As a therapist and a life coach, I know that we all experience big, life-changing emotional pain eventually. Whether you’re grieving the death of a loved one, feeling heartbreak after a breakup or divorce, or grappling with the loss of a cherished dream, these experiences require emotional healing. Learning about the seven stages of emotional healing can help you understand where you are in your healing journey, and what you need to do to reclaim your inner peace and continue moving forward.
What Are the Seven Stages of Emotional Healing?
There are no hard and fast rules when it comes to emotional healing, just like there is no “right” way to grieve after loss. But in my experience, emotional healing happens in seven stages: awareness, acceptance, processing, release, growth, integration, and transformation. We don’t move through these stages in a straight line, but we do pass through them all eventually on the path to healing.
Here’s what happens at each stage:
The first step in emotional healing is recognizing that you are experiencing pain, distress, or grief. At this stage, you are acknowledging the existence of your feelings and their impact on your wellbeing. Awareness is your emotional guidance system bringing your inner struggles into focus, giving you a starting point for healing.
Acceptance means embracing your emotions without judgment or resistance. It requires allowing yourself to feel what you feel, no matter how uncomfortable or painful those emotions might be. Acceptance is a crucial step in emotional healing, because when we resist our feelings, they tend to persist for longer than necessary.
Processing your emotions means engaging with them consciously and actively. This stage involves exploring the root causes of your distress, including any unresolved issues or past traumas. You can process your emotions through self-reflection, journaling, therapy, or conversations with trusted friends. Note that there is a difference between healthy processing and rumination. More on that later.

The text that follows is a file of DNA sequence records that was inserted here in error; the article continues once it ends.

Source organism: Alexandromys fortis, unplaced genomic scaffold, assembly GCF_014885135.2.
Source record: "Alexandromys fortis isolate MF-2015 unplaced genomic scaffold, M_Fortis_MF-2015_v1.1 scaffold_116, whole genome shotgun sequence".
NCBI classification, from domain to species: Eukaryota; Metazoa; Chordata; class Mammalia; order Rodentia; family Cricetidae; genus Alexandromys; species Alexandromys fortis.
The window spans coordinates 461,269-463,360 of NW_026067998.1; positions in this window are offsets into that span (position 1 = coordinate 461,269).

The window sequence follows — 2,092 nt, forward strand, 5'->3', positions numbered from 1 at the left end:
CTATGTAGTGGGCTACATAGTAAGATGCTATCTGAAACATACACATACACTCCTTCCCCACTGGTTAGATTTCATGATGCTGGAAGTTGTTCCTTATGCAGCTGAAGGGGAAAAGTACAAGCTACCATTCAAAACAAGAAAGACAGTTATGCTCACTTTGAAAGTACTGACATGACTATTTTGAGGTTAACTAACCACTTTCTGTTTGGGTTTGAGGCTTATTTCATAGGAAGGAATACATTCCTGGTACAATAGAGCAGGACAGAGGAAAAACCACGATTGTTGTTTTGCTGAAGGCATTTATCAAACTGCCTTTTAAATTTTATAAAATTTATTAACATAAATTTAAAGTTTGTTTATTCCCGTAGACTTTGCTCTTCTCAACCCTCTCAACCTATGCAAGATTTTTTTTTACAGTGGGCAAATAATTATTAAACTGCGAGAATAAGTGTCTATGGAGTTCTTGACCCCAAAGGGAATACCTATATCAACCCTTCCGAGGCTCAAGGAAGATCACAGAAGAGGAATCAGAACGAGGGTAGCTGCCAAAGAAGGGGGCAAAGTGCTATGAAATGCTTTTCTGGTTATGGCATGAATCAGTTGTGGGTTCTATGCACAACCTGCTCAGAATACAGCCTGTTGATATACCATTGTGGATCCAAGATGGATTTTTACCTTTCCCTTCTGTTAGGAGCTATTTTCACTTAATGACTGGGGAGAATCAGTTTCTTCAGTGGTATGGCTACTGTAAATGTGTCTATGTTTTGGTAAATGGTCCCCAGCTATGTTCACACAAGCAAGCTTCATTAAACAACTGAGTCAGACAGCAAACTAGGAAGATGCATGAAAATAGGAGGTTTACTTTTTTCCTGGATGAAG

Releasing your emotions means letting go of past experiences, pent-up feelings and all of the energy they consume. This stage may involve expressing your feelings in a healthy and constructive manner, helping you free yourself from emotional burdens and make space for healing.
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Difficult, painful events change us, but not necessarily for the worse. There is a phenomenon called “post-traumatic growth,” which means people who have passed through the seven stages of emotional healing often emerge with new wisdom, strength, and meaning that they didn’t have before. Emotional growth empowers you to make positive changes in your life based on what this difficult experience has taught you.
At this stage of emotional healing, you begin integrating the experience, your feelings, and the lessons learned into your daily life. For example, if you are grieving after the loss of a loved one, you may become more intentional about how you spend your time with the people who matter the most to you. Or, if you’re healing from a breakup or divorce, you may begin to show up differently in new relationships based on what you learned in your last relationship.
Transformation represents the final stage of emotional healing, where you emerge from your experiences as a stronger, more resilient person. This transformation is a fundamental shift in your emotional and mental outlook, which leads to a more adaptive approach to life. You feel healed and ready to move forward, more confident in your ability to get through hard times and maintain your wellbeing.
Is It Possible to Get “Stuck” at a Stage of Emotional Healing?
As I’m sure you know if you are currently on a healing journey of your own, these stages don’t always progress in a smooth, linear fashion. Sometimes it feels like you are getting stuck at one stage of healing or another, or even like you’re moving backwards. This is a normal part of the healing process, but if you feel like you are fighting a losing battle with your feelings every day, that can be a sign that you would benefit from support.